03/13/2014 | 4.5 mins |

Advancing the Mission, Not the Organization

03/13/2014 | 4.5 mins |

I find the case study on the joining of two Boston organizations, “Pine Street Inn and hopeFound: Combining Resources to Provide Long-Term Homes to the Homeless,” both inspiring and reassuring as my organization starts a similar journey to merge for greater impact.

On October 1, 2013, Community Work Services (CWS), a $4 million, 136-year-old workforce development nonprofit based in Boston, combined with Fedcap Rehabilitation Services, Inc. (Fedcap), a much larger workforce development provider based in New York City with a budget of $130 million and 1,800 staff. CWS is now a subsidiary of Fedcap, but it has maintained a separate identity with its own 501(c)3 status in Massachusetts. In simpler terms, Fedcap is our parent company. I continue to lead CWS as its executive director, while leading Fedcap’s expansion northward as its senior vice president of New England.  

Fedcap is really big and CWS is small. But in considering a merger, CWS defined success as growing our impact, not our organization. We delivered exceptional services and wanted to touch more lives. We also wanted to preserve our brand and history, create career growth for staff, and find a partner organization that valued poverty reduction through employment. It’s been just more than 130 days since the merger. The question is: Did we get what we hoped for?  So far, the answer is yes, and then some.  

From the beginning, our merger conversation focused on growth, not consolidation. Fedcap was interested in growing its geographic scope by expanding into New England and considered CWS a possible platform for that growth. Fedcap respected and valued our history, liked our programs, and wanted to enhance the CWS brand. The strategic and mission-based motivation for pursuing a merger was our joint key to success.

Next, we got some help. A consultant we engaged through support from the Catalyst Fund for Nonprofits explored the potential of a merger. We identified numerous synergies and ways that we could increase our collective impact. For example, CWS had strong hospitality and culinary programs that could be replicated in other areas served by Fedcap. We both operated businesses in facility maintenance and food service that we wanted to grow. Fedcap and CWS had comparable experience in cultivating donors, which presented an opportunity to fundraise together. Fedcap had a powerful business development model and fundraising and customer relationship management technology like Raiser’s Edge and Salesforce, which would have required significant investment for CWS to procure on its own. Fedcap also was impressed by our talented staff and wanted to create career growth for them. In addition, the New York-based agency was happy for us to maintain our brand and to promote CWS as a Fedcap partner in New England.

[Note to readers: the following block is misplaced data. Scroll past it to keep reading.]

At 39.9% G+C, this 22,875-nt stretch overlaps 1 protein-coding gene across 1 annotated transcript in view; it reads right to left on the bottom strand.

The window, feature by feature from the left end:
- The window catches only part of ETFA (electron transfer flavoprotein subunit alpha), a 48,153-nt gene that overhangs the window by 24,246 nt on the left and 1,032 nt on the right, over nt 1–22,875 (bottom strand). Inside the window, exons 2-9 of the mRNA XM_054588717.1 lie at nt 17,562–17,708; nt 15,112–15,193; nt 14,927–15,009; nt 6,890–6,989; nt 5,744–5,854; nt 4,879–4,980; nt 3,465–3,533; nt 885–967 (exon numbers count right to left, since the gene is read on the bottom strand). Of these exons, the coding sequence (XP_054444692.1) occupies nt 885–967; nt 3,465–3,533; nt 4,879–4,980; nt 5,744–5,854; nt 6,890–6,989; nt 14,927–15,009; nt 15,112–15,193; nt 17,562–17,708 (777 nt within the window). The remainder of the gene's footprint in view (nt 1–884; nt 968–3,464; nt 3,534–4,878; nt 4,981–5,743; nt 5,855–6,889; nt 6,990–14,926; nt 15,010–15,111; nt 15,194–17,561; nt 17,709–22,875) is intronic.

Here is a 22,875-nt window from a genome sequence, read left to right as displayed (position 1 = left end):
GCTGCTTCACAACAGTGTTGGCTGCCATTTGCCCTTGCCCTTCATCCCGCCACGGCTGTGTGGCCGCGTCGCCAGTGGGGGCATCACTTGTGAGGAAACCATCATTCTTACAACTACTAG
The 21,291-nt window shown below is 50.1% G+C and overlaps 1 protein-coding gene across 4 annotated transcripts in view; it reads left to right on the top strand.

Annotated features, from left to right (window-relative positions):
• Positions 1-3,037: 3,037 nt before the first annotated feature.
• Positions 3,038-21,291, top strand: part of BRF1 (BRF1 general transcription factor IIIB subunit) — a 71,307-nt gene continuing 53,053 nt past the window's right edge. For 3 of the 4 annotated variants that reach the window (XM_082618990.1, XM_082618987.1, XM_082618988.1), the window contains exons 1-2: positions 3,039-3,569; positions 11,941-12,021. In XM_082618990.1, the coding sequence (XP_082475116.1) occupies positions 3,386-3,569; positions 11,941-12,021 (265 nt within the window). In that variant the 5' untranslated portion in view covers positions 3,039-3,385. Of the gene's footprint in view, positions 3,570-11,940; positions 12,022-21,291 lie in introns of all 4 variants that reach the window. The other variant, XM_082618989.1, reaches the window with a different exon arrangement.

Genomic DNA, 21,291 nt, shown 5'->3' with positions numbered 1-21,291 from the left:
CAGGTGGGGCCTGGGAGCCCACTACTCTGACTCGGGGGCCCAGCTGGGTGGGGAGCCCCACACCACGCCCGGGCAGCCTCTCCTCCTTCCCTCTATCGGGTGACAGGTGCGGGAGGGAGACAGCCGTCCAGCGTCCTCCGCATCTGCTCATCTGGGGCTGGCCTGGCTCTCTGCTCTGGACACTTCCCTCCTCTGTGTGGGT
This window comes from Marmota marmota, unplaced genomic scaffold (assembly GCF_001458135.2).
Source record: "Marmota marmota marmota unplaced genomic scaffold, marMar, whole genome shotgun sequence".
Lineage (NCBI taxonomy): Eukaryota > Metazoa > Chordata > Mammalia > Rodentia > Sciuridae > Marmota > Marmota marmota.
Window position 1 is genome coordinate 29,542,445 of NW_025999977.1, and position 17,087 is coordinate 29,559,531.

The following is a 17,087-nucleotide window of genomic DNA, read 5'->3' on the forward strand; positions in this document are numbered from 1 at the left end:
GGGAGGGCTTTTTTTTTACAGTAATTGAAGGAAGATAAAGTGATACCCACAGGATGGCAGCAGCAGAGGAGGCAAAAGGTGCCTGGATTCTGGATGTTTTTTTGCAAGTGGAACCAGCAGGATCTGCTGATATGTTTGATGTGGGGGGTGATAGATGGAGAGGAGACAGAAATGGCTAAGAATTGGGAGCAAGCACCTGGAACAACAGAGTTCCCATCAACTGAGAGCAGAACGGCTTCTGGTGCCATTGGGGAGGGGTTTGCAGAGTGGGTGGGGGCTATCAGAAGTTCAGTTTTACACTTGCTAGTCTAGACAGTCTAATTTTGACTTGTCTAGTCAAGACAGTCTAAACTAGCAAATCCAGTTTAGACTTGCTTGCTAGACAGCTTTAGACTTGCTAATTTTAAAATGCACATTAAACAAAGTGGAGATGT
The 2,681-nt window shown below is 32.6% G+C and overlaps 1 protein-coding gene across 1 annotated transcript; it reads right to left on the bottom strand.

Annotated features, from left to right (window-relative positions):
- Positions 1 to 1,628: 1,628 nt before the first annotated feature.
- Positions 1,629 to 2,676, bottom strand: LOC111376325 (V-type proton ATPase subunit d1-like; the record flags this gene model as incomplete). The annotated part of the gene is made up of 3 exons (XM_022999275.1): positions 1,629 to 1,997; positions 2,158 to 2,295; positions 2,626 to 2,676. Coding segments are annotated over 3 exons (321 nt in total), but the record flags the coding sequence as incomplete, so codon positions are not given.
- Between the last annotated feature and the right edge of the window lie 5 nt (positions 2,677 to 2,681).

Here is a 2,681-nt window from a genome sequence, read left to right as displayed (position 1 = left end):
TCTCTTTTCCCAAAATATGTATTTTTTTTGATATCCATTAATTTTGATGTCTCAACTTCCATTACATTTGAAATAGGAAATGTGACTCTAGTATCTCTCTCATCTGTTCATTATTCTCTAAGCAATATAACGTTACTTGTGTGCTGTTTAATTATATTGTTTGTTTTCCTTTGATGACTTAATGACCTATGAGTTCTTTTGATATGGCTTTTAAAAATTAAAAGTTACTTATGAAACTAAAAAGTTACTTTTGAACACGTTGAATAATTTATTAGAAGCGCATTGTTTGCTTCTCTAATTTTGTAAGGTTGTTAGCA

Thus in the grand scheme, we got what we hoped for. Yet mergers are rarely easy. In just over four months, we have learned a lot about blending cultures. Although Fedcap and CWS have much in common, large and small agencies think and act differently. The 200-plus miles between Boston and NYC can make communication complicated. We’ve all learned to follow up emails with phone calls and to follow up phone calls with emails. And we’ve learned to work in different gears: to go slow when changes affect the lives of staff, such as benefit plans and HR policies, and to use our expanded tech capabilities and extended network of fellow employees to react quickly when new opportunities arise. Sure, we have had some intense discussions, but in a short amount of time we have built a framework for how to make collaborative decisions, now and in the future.  

In fact, we’ve already started to realize a joint vision for success, one that is neither Fedcap’s nor CWS’s but belongs to our combined organization. Funding and reach have borne fruit: in less than four months, we have doubled our revenues in New England, increased the number of people we serve, promoted our brands, and taken advantage of opportunities that would not have been available to either organization alone. For example, CWS has leveraged Fedcap’s huge capacity in facility maintenance to bid on larger contracts that are open only to Massachusetts-based companies. Members of CWS staff have grown in their responsibilities and are contributing to discussions on new business opportunities and program implementation in other states.

Our merger decision was as emotion-filled as you might expect for an organization with CWS’s deep history, but it was the right one. Our founders wanted to help people struggling with poverty and—much like the leaders of hopeFound who decided to merge  with Pine Street Inn to help end homelessness—CWS, by combining with Fedcap, is enabling more people to become economically independent. We all have recognized that the ultimate responsibility of a mission-based organization is to preserve its mission and then advance it.  


Serena M. Powell is executive director of Community Work Services and senior vice president for the New England region at Fedcap. Boston Business Journal recognized her as a 40 under 40 Emerging Leader, and the Boston Junior Chamber of Commerce named her as one of Boston’s Ten Outstanding Young Leaders.
 
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